She also leads the nationally recognized New York City Tech Talent Pipeline and the Women Entrepreneurs NYC initiatives, focusing on underserved New Yorkers and women. She has most recently taken the spotlight for creating New York City’s first online portal designed especially for women. Women.nyc is a gateway to all of New York City’s resources for women, with a focus on helping women advance their careers, start businesses and finish their education.
Alexandria Ocasio-Cortez shook the Democratic establishment when she unseated Rep. Joe Crowley, one of the party’s most powerful figures, in the June primary. Her background as a working-class waitress and affiliation as a democratic socialist put her on the leading edge of the “blue wave” this year, with underdog progressive candidates across the country looking to emulate her success.
The 29-year-old is an avid admirer of U.S. Sen. Bernie Sanders of Vermont, and similarly campaigned on plans for “Medicare for all,” housing as a federal right and tuition-free public college. Her new role as a junior member of the House of Representatives may not yet hold a lot of weight, but between her proven ability to mobilize the left wing, and her appeal to millennial voters, she’s sure to find her way to center stage sooner rather than later. Decidedly progressive and thoughtfully rebellious, Ocasio-Cortez is the poster child of the next generation of the Democratic Party, and may pose a major challenge to any holdouts in favor of the status quo.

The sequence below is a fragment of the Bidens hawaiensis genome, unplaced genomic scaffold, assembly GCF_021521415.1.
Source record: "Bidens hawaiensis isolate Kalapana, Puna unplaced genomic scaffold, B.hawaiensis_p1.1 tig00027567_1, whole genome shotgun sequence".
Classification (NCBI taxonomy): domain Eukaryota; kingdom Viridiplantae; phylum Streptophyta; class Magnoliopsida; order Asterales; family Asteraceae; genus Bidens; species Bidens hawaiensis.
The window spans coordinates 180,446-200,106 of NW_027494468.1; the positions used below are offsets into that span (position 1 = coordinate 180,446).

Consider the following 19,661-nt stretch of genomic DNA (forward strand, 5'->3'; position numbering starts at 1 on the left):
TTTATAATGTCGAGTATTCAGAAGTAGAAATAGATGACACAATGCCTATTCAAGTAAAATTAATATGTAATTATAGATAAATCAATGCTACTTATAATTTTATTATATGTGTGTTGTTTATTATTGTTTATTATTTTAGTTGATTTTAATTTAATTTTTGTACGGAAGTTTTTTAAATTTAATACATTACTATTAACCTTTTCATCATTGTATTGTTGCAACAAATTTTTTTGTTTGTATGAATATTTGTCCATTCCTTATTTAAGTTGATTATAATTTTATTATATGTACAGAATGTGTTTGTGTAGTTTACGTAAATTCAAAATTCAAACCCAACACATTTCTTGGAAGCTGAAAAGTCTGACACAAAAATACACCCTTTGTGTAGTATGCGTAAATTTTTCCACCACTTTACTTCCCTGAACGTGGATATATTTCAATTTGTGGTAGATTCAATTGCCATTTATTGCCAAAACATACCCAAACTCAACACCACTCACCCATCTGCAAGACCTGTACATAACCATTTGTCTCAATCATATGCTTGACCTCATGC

MaryEllen Elia, the state education commissioner, and Betty Rosa, the chancellor of the state Board of Regents, are the state’s most important policymakers for educators, parents and anyone with a stake in New York’s educational system. Elia oversees more than 700 school districts and 3.2 million students as well as the state offices on higher education, adult and cultural education, and professional licensing. Meanwhile, Rosa leads the Board of Regents and takes the lead in determining educational policies and establishing the rules for carrying out state law relating to education.